Klewang Sabre Blade
Place of Origin: Indonesia
Date: Circa 1900 A.D.
Overall Blade: 945mm
An interesting blade based upon a Royal Netherlands East Indian Army (KNIL) Klewang sword. The KNIL or, Koninklijk Nederlands Indisch Leger, was formed by royal decree on 10th March 1830. It was not part of the Royal Netherlands Army, but a separate military unit specifically formed for service in the Dutch East Indies. The military Klewang sword was developed for use in the Dutch tropical colonies as a reply to the resistance from the fierce native warriors, usually made in Hamburg - Netherlands, or Solingen - Germany, this blade is made in Indonesia, and displays an attractive surface pamoror damascus pattern achieved by a native empu (smith) using the same technology used to produce the famous patterned Keris blades.
Never a military issue, or used by the natives, this blade was either a special commission or a presentation to a Dutch officer.
The blade was probably never mounted, and has been preserved by the original case which is lined with red velvet. An attached old paper label with a hand-written note in Dutch reads:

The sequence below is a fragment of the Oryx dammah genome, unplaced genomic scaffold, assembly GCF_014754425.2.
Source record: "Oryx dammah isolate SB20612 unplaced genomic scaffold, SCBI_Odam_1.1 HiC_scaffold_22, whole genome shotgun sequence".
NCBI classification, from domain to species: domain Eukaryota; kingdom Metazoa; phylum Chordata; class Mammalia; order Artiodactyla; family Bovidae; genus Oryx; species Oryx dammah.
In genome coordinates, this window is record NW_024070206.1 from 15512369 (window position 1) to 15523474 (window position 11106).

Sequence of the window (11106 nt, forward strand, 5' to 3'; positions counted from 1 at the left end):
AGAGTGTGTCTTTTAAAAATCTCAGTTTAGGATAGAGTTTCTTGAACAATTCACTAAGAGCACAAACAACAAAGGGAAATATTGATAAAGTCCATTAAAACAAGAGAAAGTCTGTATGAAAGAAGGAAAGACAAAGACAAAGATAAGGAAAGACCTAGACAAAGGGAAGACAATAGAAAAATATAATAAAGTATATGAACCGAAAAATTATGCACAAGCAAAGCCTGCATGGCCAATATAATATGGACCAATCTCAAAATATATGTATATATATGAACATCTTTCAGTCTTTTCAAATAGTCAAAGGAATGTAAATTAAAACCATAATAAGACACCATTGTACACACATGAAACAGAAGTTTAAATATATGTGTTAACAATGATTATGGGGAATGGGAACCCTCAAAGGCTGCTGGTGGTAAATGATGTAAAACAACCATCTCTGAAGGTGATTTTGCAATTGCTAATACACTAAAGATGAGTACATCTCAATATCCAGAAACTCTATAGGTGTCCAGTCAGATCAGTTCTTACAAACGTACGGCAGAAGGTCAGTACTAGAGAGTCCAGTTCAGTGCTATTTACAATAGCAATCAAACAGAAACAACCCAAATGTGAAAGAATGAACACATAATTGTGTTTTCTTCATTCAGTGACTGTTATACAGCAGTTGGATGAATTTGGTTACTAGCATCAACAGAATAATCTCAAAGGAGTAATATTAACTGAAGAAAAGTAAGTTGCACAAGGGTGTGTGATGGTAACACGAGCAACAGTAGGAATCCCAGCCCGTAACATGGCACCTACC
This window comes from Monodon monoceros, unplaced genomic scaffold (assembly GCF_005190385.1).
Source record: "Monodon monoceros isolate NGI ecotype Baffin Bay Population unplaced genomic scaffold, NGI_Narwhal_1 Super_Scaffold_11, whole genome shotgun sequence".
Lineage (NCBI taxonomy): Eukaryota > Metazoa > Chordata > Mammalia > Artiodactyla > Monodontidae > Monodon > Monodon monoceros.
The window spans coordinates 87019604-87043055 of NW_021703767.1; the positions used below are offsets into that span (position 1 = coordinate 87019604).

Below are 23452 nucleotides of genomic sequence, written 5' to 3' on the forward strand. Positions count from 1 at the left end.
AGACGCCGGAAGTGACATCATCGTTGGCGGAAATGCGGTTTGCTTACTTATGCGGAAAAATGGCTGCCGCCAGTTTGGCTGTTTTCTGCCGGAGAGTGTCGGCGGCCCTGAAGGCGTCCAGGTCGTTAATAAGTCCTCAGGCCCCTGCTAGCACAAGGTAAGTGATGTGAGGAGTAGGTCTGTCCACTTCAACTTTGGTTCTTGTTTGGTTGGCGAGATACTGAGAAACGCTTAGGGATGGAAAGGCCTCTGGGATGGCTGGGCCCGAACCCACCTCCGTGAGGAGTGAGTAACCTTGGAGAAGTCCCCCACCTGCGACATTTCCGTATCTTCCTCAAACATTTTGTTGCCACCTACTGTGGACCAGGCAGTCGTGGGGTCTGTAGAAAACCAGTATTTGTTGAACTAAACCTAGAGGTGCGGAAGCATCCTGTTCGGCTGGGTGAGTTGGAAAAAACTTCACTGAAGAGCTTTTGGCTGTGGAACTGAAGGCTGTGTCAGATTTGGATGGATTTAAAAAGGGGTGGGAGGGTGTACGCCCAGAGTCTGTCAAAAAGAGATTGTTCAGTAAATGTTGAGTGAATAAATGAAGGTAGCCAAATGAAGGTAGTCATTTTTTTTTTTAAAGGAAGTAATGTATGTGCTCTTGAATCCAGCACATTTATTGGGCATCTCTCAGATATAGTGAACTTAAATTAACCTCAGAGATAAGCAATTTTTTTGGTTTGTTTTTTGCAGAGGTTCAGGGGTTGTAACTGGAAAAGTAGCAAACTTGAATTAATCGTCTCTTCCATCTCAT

Echt gedamasceerde sabel
“real Damascus sabre”.
It takes a refined form of the military sabre it is based upon, ground and highly polished. A deep spine fuller with a wide ground central panel; the tip shaped in what is termed as a ‘clip-point’. The pamor pattern is achieved by forge-welding metal pieces of differing composition together, twisting and manipulating them, and etching the polished blade to reveal the desired pattern. In this case, revealed, is a wonderful dark background with silvery white lines.
This type of steel is usually found on shorter local swords, and in knives and daggers, such as the Keris, so to find an example in this length and form is highly unusual.